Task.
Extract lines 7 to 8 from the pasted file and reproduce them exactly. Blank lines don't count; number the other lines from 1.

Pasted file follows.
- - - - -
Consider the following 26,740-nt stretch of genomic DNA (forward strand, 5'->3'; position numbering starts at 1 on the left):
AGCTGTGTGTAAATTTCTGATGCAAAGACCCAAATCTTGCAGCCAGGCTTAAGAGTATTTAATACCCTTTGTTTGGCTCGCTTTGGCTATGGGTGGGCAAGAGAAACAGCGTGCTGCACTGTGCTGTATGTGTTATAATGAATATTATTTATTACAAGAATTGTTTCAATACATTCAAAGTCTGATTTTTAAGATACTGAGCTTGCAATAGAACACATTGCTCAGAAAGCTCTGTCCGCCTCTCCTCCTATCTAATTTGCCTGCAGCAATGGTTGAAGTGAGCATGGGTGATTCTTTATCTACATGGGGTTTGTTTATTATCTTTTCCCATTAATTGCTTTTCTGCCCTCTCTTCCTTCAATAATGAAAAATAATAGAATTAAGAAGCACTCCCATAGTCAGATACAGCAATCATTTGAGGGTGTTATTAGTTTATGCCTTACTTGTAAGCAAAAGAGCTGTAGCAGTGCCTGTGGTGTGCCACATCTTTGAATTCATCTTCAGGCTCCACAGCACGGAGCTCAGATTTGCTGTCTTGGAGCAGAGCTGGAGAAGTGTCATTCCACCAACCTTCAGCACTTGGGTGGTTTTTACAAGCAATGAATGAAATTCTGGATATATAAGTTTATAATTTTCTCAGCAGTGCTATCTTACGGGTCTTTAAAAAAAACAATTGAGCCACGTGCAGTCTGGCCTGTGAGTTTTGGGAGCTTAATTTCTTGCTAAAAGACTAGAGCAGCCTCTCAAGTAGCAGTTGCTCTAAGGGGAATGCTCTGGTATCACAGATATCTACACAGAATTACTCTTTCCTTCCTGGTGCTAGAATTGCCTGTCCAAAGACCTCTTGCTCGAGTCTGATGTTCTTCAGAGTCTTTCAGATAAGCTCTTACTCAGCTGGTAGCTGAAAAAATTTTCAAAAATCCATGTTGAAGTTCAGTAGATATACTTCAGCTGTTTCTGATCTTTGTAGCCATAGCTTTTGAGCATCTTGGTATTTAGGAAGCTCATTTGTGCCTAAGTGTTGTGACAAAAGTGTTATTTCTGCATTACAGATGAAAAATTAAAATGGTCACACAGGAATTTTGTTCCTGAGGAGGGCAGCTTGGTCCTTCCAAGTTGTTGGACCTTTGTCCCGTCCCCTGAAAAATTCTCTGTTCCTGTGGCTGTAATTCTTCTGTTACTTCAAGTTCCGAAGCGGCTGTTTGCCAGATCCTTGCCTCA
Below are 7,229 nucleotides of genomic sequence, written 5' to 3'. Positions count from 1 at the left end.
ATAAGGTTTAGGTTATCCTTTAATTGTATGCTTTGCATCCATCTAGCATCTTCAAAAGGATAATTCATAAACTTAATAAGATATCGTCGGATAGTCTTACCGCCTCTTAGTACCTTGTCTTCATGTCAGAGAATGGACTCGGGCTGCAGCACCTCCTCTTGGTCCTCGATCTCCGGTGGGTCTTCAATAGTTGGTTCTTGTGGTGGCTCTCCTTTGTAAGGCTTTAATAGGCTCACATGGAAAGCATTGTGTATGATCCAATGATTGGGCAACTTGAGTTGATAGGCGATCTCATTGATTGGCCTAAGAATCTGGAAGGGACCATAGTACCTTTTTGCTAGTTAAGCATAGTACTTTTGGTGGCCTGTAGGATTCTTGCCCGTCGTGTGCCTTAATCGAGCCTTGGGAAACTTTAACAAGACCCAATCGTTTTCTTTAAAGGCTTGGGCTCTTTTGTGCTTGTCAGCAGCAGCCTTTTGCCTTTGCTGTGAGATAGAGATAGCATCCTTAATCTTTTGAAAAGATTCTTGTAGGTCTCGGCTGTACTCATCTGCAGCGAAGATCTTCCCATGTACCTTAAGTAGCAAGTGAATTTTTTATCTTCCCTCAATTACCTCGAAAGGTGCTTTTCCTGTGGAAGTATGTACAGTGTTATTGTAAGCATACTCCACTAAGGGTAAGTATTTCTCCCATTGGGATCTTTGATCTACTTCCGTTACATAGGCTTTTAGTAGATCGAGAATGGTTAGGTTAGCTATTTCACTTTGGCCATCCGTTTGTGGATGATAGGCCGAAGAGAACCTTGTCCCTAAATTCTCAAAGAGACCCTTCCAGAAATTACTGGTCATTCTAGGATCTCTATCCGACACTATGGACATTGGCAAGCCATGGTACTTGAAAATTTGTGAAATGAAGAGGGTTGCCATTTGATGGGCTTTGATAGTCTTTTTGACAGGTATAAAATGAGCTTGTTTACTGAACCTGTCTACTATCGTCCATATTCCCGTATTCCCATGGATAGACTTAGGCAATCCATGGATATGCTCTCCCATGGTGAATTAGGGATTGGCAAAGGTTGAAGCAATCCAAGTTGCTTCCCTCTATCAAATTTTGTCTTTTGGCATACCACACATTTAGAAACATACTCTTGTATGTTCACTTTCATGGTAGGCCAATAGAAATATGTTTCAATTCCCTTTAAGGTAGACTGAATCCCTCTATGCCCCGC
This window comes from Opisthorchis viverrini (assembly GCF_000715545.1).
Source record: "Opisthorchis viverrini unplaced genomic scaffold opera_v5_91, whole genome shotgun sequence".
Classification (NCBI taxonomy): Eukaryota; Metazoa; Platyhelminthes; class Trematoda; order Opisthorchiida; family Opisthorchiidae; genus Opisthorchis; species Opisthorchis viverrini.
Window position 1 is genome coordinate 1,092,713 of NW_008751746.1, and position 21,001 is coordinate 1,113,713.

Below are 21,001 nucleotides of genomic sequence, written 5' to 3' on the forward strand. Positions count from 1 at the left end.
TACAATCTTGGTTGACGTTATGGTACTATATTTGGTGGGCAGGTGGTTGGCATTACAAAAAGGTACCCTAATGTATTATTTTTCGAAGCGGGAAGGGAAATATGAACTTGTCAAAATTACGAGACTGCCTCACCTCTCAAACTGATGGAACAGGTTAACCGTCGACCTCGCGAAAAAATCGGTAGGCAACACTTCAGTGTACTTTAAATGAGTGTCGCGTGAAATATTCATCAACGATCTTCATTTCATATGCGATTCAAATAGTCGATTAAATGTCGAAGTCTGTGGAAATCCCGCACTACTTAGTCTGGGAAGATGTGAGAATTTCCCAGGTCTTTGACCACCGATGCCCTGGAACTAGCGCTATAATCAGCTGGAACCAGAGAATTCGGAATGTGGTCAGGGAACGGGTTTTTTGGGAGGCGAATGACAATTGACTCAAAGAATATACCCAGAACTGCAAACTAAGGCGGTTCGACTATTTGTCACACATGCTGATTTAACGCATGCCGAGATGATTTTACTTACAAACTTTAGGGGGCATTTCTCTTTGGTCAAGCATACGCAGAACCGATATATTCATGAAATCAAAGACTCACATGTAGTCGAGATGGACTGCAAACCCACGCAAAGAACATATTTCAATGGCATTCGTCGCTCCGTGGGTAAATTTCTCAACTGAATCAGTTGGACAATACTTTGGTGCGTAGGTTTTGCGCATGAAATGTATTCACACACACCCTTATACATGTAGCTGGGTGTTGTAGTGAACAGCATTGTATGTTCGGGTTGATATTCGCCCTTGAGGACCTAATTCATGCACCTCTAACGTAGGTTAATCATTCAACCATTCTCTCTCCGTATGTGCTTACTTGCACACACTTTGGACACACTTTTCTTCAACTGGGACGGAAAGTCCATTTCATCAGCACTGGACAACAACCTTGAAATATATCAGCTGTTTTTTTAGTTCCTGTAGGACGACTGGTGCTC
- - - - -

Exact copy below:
Classification (NCBI taxonomy): Eukaryota; Metazoa; Platyhelminthes; class Trematoda; order Opisthorchiida; family Opisthorchiidae; genus Opisthorchis; species Opisthorchis viverrini.
Window position 1 is genome coordinate 1,092,713 of NW_008751746.1, and position 21,001 is coordinate 1,113,713.